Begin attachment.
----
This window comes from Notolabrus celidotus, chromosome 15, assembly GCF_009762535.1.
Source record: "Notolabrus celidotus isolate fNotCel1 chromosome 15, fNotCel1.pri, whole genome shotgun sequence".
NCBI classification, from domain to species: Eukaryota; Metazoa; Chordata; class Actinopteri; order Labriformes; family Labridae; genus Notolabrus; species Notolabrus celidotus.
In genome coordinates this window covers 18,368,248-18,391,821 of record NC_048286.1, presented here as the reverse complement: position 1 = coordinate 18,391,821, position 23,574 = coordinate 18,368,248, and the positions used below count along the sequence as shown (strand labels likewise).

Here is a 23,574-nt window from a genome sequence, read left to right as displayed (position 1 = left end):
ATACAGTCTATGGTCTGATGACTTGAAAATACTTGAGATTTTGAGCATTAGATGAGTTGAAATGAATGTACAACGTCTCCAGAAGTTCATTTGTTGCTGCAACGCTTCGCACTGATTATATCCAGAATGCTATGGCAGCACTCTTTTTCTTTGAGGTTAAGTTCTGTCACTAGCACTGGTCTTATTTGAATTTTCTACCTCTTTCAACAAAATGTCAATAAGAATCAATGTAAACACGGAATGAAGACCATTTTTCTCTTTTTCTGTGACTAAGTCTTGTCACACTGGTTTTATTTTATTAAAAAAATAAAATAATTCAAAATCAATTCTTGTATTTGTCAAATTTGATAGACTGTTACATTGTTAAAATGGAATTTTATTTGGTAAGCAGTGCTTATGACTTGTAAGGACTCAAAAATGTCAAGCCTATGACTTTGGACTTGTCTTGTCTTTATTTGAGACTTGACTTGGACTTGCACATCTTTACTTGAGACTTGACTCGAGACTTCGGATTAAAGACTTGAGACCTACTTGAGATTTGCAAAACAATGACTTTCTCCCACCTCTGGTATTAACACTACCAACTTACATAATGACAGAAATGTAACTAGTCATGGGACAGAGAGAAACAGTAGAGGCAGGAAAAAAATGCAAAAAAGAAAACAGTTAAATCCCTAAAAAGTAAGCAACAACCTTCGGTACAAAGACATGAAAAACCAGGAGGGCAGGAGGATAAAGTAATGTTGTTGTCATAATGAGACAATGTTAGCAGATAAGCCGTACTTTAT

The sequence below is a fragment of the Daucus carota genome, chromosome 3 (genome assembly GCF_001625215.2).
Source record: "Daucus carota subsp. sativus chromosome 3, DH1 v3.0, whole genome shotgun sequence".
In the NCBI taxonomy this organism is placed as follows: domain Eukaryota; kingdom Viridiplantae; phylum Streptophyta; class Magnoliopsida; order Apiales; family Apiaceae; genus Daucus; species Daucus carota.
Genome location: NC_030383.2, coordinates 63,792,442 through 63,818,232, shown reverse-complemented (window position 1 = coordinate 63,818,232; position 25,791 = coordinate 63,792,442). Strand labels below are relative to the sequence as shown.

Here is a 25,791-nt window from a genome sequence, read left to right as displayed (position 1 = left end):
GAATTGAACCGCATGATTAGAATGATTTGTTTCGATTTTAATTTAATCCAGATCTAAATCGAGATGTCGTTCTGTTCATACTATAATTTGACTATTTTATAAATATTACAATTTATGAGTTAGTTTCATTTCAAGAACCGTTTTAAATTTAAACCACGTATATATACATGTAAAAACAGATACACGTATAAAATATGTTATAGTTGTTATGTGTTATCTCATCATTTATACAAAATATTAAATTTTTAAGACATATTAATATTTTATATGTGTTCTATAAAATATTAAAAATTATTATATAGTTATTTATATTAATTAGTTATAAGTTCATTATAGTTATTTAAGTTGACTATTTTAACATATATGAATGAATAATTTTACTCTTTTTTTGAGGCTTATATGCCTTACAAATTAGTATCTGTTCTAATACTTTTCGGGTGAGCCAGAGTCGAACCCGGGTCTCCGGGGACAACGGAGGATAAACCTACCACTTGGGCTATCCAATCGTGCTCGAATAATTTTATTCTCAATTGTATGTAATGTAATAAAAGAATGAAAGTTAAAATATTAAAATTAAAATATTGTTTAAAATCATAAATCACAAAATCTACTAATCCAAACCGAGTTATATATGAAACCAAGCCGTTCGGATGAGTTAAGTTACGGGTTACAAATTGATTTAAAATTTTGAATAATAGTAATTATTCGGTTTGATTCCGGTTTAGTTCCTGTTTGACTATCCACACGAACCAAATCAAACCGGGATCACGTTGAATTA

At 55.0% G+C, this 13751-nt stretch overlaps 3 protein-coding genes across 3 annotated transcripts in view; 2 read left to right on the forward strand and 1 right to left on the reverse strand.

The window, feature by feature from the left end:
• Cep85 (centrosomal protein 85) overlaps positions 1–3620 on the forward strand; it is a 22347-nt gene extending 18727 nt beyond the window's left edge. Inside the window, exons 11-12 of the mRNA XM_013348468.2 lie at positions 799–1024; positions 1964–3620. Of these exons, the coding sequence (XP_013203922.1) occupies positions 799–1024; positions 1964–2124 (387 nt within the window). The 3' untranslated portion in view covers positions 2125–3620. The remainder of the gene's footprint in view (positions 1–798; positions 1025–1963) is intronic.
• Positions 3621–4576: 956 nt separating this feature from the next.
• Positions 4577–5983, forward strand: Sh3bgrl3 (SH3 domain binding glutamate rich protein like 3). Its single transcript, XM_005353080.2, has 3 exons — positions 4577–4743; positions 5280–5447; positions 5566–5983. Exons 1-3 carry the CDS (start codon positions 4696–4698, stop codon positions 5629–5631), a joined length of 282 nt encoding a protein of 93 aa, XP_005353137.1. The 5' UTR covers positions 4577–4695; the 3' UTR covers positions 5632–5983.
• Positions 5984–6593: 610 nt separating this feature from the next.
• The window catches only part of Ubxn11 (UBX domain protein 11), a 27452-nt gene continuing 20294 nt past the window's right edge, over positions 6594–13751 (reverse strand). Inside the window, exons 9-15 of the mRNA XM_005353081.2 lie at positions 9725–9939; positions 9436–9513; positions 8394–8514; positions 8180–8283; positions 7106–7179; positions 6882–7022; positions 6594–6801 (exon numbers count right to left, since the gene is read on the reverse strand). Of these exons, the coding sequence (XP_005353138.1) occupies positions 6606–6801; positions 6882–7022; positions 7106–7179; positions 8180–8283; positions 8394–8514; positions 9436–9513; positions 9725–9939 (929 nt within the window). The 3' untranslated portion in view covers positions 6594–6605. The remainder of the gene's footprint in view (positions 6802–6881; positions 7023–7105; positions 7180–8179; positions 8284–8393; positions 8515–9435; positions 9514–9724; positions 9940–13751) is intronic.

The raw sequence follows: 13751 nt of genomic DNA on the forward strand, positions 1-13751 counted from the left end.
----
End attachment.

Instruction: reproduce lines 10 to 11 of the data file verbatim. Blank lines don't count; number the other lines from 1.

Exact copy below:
Genome location: NC_030383.2, coordinates 63,792,442 through 63,818,232, shown reverse-complemented (window position 1 = coordinate 63,818,232; position 25,791 = coordinate 63,792,442). Strand labels below are relative to the sequence as shown.

Here is a 25,791-nt window from a genome sequence, read left to right as displayed (position 1 = left end):